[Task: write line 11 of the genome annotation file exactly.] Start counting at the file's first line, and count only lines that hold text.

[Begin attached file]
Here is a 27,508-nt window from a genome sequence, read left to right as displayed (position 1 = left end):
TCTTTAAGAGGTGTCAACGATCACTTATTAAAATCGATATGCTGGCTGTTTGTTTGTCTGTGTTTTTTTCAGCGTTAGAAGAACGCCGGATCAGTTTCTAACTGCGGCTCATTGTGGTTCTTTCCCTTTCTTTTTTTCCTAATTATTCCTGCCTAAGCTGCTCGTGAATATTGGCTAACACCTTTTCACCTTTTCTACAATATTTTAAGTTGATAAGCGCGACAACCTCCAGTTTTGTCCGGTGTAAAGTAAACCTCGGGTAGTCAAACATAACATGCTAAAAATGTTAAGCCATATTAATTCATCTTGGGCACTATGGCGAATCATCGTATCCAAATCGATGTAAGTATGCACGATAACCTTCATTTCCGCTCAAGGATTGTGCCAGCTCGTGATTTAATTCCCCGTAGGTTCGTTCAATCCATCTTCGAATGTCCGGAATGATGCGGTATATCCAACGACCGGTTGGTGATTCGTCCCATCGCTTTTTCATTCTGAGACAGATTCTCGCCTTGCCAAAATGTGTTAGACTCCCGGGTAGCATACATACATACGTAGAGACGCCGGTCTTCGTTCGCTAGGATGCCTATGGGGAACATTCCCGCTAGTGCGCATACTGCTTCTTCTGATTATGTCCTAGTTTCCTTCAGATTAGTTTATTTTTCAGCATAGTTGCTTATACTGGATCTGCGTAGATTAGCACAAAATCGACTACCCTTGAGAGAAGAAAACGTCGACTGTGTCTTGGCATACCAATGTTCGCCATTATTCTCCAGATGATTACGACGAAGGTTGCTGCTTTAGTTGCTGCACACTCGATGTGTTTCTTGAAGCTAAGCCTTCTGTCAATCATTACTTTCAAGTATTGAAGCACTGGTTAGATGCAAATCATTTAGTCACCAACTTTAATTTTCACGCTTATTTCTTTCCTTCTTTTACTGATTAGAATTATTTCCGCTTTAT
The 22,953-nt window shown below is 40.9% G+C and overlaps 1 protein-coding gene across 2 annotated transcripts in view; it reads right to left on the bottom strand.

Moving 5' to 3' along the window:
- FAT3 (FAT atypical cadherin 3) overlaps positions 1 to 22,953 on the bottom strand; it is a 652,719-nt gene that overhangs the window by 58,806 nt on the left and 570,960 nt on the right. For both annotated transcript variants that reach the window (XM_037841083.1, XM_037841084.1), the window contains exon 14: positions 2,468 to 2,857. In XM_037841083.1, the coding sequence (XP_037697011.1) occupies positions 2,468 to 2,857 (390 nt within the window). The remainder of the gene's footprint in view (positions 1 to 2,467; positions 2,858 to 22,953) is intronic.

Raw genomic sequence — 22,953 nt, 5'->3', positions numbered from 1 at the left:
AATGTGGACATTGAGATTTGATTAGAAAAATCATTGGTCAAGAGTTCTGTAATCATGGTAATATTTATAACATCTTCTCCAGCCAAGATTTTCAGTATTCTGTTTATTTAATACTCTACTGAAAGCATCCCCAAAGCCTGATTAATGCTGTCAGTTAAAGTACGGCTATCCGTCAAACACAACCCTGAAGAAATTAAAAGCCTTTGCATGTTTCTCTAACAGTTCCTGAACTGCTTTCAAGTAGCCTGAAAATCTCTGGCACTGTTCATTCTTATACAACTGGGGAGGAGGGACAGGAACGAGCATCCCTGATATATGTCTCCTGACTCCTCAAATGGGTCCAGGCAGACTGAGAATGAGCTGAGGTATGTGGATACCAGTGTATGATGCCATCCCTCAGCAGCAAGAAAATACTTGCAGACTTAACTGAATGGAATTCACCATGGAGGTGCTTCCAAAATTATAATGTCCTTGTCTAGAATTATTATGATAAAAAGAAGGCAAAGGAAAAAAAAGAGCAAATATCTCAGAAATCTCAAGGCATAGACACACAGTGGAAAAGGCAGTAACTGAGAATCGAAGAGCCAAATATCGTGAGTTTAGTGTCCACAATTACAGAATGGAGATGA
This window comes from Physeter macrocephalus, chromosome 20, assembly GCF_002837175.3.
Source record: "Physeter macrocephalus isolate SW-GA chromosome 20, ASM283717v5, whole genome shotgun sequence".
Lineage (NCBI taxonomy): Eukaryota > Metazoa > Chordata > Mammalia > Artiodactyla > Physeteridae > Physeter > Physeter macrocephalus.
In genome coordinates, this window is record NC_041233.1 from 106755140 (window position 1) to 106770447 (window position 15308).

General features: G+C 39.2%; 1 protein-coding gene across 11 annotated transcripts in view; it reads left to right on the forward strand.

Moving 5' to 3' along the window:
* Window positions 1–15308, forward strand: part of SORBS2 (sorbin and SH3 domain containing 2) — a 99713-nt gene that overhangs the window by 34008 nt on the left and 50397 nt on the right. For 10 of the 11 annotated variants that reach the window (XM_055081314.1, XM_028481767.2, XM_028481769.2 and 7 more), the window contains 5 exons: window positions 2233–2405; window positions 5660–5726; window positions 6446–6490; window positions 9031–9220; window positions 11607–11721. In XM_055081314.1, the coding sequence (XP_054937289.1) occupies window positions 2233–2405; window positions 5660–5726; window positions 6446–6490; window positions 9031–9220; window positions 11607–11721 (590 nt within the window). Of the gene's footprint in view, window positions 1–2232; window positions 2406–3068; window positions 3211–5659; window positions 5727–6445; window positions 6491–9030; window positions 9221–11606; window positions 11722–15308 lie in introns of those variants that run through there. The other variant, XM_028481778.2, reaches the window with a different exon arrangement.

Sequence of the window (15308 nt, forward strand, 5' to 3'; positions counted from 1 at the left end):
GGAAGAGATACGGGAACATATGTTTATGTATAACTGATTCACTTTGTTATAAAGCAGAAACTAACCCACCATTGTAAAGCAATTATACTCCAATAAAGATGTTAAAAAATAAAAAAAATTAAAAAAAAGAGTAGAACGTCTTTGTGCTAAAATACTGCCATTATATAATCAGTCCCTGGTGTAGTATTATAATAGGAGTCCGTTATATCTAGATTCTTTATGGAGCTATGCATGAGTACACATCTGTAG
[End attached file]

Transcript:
In genome coordinates, this window is record NC_041233.1 from 106755140 (window position 1) to 106770447 (window position 15308).